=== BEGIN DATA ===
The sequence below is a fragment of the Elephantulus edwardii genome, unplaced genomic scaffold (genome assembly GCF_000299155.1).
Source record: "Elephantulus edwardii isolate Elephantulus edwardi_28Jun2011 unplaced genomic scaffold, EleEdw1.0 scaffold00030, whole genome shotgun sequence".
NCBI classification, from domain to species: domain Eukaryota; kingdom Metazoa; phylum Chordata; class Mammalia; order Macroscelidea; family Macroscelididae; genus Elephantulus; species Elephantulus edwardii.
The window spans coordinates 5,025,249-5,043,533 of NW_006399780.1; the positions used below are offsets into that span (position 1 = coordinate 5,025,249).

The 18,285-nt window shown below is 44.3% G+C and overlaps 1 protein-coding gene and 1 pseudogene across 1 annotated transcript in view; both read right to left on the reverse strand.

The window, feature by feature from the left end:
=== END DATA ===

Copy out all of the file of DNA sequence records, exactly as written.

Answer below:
The sequence below is a fragment of the Elephantulus edwardii genome, unplaced genomic scaffold (genome assembly GCF_000299155.1).
Source record: "Elephantulus edwardii isolate Elephantulus edwardi_28Jun2011 unplaced genomic scaffold, EleEdw1.0 scaffold00030, whole genome shotgun sequence".
NCBI classification, from domain to species: domain Eukaryota; kingdom Metazoa; phylum Chordata; class Mammalia; order Macroscelidea; family Macroscelididae; genus Elephantulus; species Elephantulus edwardii.
The window spans coordinates 5,025,249-5,043,533 of NW_006399780.1; the positions used below are offsets into that span (position 1 = coordinate 5,025,249).

The 18,285-nt window shown below is 44.3% G+C and overlaps 1 protein-coding gene and 1 pseudogene across 1 annotated transcript in view; both read right to left on the reverse strand.

The window, feature by feature from the left end: